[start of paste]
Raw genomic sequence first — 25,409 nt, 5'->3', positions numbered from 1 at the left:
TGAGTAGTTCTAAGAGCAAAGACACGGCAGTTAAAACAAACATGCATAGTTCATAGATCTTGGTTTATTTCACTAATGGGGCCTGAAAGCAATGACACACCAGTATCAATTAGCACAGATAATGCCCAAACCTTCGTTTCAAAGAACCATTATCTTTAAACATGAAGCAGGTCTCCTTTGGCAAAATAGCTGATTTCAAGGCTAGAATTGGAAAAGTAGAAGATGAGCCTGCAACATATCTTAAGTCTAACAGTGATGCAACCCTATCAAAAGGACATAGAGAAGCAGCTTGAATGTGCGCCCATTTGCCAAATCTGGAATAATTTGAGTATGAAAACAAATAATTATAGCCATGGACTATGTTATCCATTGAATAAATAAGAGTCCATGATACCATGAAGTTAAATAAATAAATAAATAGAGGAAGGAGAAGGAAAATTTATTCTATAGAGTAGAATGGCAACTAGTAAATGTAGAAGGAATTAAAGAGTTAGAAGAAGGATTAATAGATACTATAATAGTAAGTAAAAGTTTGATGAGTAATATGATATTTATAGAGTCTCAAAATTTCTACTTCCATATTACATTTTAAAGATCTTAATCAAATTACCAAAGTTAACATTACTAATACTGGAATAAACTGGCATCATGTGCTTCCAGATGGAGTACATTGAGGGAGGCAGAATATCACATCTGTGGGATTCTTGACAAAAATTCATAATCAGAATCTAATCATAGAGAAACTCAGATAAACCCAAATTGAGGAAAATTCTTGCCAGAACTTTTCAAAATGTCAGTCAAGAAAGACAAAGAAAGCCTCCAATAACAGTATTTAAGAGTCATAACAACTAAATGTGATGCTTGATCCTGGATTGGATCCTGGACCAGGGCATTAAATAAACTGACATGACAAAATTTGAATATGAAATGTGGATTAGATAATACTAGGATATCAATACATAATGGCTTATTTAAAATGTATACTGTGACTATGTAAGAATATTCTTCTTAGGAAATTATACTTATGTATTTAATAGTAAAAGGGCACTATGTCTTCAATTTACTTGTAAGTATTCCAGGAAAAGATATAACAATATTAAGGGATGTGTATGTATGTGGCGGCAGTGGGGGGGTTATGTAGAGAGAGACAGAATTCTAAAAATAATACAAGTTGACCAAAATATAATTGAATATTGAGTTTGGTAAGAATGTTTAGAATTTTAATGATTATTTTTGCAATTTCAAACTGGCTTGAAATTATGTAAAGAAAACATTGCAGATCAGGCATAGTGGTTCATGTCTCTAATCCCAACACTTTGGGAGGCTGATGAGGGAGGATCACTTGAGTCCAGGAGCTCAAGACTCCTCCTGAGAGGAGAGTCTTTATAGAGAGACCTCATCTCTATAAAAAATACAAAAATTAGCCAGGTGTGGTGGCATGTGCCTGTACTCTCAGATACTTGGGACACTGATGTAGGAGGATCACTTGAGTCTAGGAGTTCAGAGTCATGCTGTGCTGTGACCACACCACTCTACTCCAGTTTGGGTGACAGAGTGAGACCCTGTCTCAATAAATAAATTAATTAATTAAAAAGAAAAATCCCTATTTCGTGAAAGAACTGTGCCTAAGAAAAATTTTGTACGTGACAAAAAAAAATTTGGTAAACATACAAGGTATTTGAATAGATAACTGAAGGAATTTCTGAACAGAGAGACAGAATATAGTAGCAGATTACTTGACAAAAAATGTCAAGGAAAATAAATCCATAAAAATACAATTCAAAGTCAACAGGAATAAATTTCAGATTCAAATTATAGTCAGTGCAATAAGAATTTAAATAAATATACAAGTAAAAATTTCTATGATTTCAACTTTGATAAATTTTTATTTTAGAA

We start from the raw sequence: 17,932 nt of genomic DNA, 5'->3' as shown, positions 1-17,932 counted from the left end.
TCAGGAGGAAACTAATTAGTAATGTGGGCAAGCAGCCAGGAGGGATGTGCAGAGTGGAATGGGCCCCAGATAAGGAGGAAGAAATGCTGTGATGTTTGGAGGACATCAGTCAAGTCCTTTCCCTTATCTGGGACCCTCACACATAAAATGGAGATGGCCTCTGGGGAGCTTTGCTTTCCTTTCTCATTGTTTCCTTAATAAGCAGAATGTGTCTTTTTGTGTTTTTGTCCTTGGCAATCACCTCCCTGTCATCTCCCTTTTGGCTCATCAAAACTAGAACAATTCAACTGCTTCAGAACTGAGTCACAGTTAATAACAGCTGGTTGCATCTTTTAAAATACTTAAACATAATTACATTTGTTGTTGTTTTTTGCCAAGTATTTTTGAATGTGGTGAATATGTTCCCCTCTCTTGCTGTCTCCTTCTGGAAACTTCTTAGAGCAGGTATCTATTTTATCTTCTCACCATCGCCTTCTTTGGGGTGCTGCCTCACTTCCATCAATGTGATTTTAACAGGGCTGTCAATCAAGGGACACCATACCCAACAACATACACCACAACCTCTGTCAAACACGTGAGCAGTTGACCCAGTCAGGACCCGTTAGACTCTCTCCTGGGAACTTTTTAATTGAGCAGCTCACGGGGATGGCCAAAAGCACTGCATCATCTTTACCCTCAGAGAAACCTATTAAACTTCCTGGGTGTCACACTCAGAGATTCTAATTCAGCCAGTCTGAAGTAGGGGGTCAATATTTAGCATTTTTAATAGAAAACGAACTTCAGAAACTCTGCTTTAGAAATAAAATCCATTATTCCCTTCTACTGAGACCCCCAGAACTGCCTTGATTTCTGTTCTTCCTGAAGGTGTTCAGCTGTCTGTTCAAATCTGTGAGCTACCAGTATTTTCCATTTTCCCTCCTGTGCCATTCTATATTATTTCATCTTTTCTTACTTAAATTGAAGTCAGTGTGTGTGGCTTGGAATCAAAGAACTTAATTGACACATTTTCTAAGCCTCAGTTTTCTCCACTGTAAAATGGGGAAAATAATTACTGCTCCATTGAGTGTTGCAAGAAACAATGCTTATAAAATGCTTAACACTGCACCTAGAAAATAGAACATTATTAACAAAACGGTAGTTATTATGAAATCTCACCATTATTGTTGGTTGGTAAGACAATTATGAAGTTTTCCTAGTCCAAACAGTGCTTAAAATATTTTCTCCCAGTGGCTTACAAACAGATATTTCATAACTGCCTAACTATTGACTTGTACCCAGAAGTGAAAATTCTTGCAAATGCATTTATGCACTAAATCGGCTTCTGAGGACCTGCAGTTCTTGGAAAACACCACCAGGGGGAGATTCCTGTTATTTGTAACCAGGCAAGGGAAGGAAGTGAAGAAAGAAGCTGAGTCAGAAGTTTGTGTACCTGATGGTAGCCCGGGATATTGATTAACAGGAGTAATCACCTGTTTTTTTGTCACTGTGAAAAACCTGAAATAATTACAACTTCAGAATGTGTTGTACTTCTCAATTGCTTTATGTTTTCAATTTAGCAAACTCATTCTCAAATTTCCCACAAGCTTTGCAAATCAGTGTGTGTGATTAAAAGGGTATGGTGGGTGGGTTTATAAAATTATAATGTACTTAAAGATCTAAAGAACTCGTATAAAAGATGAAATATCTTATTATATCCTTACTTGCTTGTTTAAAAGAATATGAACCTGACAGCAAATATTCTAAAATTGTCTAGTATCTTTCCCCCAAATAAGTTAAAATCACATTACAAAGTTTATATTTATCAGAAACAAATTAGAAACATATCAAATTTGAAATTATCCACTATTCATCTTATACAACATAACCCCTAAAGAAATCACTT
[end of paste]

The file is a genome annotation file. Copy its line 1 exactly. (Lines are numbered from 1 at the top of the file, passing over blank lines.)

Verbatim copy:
Raw genomic sequence first — 25,409 nt, 5'->3', positions numbered from 1 at the left: